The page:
By Caron Kemp
Aged 18 and armed with two A-levels and nine GCSEs to his name, Daniel Martin decided to turn his passion for television into a job, finding himself a role as a runner for a post-production company in London’s Soho.
In the 20-year career that followed, Martin boasted clients including MTV, Cartoon Network and Channel 4 to name but a few (and plenty of the less boastful all-nighters, no lunch breaks and stressful days), which led him to establish the first of his businesses – Loft London – as a nod to all he had learnt.
Yet, a naturally creative individual, the 38-year-old Shenley United Synagogue member still felt something was missing from his repertoire and, in 2013, his successful venture, Mench, was born.
Specialising in making branded content, the 10-strong team that operates from offices just a stone’s throw away from Abbey Road Studios in St John’s Wood, creates commercials, promos and brand films.
In its relative infancy, the business has produced content for some major household names including Bacardi, Persil, BT and 888casino. “The traditional broadcasters now have huge competition from the online players and brands realise that engaging, visual content will give them the edge over their competitors,” explains Martin.
“One of the major challenges they face is how to get premium content created for a reasonable price and I knew this was possible to do. Long gone are the days of advertising agencies charging fortunes for content creation being your only option.
“Well-considered content with a high production value is very achievable and that’s what Mench does and that’s why our clients keep coming back to us.”
With every client and every brief bringing something different to the table, campaigns can last from a week to six months. “The one thing in common is how collaborative the process is,” Martin conveys.
“Recently, we made three films for a jewellery company in Hatton Garden called Arlington & Co. It is an amazing business as its focus is so driven by quality of product and service and everything it sells is made in-house.
“This is quite unique in that sector of retail and something that the company wanted its clients to experience before they visited the shop. “The company’s craftsmanship really came across in the films and they were surprised at how their day-to-day business operations came to life on film.
“The most enjoyable part about working with them was bringing a new dimension to their business – quite a challenge with a 50-year established independent carrying a super-strong brand, but very satisfying nevertheless.”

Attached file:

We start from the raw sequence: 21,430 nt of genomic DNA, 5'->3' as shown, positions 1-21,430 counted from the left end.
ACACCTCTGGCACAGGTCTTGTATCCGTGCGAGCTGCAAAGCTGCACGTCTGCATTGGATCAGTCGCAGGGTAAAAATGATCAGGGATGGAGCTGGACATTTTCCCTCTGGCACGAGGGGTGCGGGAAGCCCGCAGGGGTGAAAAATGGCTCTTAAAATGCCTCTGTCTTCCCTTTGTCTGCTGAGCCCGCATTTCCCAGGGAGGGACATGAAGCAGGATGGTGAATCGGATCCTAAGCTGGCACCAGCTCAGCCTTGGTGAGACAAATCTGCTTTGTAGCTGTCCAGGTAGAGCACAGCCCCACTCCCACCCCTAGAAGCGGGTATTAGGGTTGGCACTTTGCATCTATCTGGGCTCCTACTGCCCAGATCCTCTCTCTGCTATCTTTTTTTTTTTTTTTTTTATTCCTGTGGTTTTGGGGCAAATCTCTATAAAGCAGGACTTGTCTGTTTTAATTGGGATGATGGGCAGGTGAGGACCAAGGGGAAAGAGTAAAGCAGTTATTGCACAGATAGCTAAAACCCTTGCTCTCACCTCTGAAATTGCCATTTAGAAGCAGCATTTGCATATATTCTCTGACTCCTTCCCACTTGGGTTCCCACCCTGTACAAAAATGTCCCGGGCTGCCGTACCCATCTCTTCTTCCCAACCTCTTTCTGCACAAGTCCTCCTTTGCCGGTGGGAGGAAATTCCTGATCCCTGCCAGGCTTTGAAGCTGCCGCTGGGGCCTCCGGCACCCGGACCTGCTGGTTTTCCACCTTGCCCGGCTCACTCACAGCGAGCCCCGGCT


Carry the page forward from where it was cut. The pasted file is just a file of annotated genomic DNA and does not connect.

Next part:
But in an era where the creative industries are in full bloom, what sets Mench apart from the crowd?
“We are not reinventing the wheel, but we like to think we are specialists in our field,” Martin admits. “Plus, we treat our clients the way we want to be treated. A lot of companies really miss the point; it is all about the service.” With big plans for the future, Martin hopes to grow the brand and widen its proposition, whereby it becomes a communications agency specialising in creating “beautiful” content. “Working closely and collaboratively with our clients to get the most out of their campaigns is key,” he concludes.
“We don’t just want to make it; we ask them why it is being made, who they want to see it and where they want it to go. “This takes it to another level where we are making and communicating and this is the future for the business. I think it is a very exciting and relevant proposition.” For Martin, though, his home life underpins it all. “My wife and two children are my first priority and always will be,” he says. “Perspective on work life versus home life is the key to success and the ability to keep a sense of balance.”
So what advice would Martin give to others wanting to break into the industry?
“I am proud of everything we do,” he says. “If I wasn’t happy with something, it wouldn’t leave the building until it was right. As much as service is key, quality and delivery of product is also fundamental. “Also, don’t be afraid to make mistakes. I have definitely had more failures than successes, but the key is not to repeat them.”
You would be forgiven for thinking that Martin’s choice of business name was a conscious affirmation, albeit in Yiddish, of his good character. However, Mench derived from more humble beginnings. “A lot of names were anonymously put into a hat and this was the last one out,” he explains.
“I still don’t know who came up with it, but we all knew it was the one for us as soon as we heard it – albeit suggestions before it such as ‘Bunny versus Shark’ and ‘No Cheese Before Bed’ made it an easier decision!”
• For more information, visit www.mench.co.uk